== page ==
THE Chief Minister has agreed to the call for an inquiry by the former Commissioner for Police Ian McGrail in Parliament today.
Fabian Picardo said the government ‘will not seek to cover up anything’ in the inquiry to be held by a top UK judge.
The announcement came after McGrail’s lawyers called for the inquiry into his own retirement on July 28.
Despite agreeing to it, Picardo said ‘the Government does not consider that it is necessary to convene an inquiry’.
“We do not agree at all with the statements made by those representing Mr McGrail about the effect that his retirement and the circumstances of it might have for Gibraltar,” said Picardo.
“In fact, we consider that the opposite is the case.
“The Government is satisfied that all aspects of that matter have been entirely proper and based on the legal advice received.”
The inquiry called by McGrail puts into question the decision of the Government, Governor and Gibraltar Police Authority.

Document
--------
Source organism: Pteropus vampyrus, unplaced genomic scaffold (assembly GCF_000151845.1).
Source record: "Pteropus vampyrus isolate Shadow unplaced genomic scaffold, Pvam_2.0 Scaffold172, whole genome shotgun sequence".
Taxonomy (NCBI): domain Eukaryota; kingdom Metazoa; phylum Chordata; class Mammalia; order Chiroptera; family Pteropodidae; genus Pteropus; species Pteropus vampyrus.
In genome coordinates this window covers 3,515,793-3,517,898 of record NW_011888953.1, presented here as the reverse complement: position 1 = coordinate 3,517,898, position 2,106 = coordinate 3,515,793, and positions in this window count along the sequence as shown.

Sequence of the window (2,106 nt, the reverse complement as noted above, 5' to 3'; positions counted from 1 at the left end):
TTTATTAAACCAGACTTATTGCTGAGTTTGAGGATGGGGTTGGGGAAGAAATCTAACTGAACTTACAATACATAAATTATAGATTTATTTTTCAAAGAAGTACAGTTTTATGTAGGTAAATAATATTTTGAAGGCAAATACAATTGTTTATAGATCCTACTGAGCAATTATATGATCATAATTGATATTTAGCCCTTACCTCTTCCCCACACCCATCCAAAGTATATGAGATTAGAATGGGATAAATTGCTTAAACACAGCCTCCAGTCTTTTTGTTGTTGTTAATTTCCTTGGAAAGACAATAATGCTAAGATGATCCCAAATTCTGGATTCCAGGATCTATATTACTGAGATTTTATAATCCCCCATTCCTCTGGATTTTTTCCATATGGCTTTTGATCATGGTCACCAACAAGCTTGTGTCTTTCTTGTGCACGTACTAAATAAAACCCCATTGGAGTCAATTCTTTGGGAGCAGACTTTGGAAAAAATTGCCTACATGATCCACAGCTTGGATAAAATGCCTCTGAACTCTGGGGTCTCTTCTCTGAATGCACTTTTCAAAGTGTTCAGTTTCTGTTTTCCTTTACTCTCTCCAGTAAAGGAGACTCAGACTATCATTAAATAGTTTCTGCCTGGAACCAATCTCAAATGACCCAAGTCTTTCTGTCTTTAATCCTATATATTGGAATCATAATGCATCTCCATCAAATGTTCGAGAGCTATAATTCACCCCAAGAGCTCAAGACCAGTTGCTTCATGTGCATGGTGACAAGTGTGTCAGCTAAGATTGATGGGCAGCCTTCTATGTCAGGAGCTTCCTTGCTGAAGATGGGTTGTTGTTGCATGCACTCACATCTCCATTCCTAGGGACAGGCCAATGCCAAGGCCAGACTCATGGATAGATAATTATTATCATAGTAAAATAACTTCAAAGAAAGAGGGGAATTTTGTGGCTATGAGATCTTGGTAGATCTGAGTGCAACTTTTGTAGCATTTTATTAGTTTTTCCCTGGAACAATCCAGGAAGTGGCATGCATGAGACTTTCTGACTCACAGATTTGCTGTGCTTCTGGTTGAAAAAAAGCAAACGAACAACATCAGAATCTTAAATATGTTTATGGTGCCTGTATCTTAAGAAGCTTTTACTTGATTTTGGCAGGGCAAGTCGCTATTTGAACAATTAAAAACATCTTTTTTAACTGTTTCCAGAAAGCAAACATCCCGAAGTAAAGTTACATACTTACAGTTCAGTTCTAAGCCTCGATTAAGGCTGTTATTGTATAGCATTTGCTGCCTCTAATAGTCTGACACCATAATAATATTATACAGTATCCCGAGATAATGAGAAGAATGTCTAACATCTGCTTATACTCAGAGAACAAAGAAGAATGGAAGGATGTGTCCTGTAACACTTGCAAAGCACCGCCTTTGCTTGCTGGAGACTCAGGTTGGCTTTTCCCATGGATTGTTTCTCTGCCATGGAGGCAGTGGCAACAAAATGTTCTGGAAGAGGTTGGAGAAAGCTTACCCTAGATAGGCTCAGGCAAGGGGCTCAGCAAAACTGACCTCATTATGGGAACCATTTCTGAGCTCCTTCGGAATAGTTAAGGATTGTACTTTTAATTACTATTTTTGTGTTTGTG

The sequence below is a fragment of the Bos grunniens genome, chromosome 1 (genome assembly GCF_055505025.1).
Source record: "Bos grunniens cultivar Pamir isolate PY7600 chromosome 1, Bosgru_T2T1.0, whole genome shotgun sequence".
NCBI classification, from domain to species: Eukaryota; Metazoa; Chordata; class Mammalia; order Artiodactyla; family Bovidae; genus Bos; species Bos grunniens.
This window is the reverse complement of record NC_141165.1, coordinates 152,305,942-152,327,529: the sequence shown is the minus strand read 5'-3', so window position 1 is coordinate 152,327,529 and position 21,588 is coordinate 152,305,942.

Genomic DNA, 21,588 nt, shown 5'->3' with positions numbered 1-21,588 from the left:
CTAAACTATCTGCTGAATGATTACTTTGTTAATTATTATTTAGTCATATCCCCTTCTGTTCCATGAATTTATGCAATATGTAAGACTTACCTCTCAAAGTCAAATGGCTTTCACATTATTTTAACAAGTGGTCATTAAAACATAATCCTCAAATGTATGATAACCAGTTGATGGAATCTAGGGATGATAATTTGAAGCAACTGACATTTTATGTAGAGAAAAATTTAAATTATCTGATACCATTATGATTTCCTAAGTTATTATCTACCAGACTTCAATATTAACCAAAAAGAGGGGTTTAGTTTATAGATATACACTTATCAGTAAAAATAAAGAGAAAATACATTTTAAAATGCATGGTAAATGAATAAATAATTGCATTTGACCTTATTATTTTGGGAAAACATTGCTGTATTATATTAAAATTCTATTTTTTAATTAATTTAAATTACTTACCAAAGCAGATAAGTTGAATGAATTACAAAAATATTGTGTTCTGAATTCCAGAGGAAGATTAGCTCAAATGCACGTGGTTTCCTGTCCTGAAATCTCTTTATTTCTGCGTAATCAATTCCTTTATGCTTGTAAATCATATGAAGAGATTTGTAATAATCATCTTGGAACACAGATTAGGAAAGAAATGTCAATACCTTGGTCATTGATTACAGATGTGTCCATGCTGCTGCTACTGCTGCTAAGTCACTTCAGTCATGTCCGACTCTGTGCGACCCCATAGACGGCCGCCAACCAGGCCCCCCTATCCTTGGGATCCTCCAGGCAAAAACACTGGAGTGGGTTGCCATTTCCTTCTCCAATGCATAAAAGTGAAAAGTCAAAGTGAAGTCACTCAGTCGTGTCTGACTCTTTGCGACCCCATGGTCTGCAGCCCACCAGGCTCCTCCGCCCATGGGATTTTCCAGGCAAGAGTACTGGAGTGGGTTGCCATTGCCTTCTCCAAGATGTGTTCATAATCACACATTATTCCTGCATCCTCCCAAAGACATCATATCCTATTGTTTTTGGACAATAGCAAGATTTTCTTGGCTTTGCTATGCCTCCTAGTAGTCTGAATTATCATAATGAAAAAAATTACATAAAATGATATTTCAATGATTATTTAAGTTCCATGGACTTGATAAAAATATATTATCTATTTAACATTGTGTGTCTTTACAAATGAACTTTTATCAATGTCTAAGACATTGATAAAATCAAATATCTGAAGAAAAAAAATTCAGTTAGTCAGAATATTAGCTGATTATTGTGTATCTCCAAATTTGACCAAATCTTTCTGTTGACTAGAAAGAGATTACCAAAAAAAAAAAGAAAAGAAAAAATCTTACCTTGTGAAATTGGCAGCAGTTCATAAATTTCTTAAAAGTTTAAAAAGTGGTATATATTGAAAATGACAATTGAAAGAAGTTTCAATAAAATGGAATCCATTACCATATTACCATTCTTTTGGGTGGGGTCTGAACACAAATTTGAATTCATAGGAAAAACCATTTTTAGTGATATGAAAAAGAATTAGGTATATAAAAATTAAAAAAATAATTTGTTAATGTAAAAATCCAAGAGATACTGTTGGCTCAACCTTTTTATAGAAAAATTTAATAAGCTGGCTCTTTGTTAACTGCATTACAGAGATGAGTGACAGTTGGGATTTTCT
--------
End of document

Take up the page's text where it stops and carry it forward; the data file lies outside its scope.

He said that despite ‘the public curiosity, rumour and tittle tattle’ he felt it was ‘contrary to the public interest’ to express why McGrail had retired.
The Chief Minister hinted that this was because it concerned ‘the recent incident at sea resulting in the death of two Spanish nationals’.
“This issue, obviously, has significant political and diplomatic connotations outside of Gibraltar,” added Picardo.
“No one can fail to see that or doubt that.”
‘The truth will out’
The Chief Minister said he would make sure that the inquiry was fair and independent.
“We will not seek to exclude anything Mr McGrail might wish the inquiry to review,” said Picardo.
“But we will also not agree to exclude anything that Mr McGrail might not wish the inquiry to review.
“We will not seek to cover anything up.
“Neither will we tolerate any attempt by anyone else to cover anything up.
“We consider that our actions have been proper and that they will stand the test of scrutiny.”
He said that he would start putting together the questions for the inquiry which could cost millions of pounds.
Picardo, however, considered it important that ‘the truth comes out’ to ‘quash the gossip’ which is why he was agreeing to the inquiry.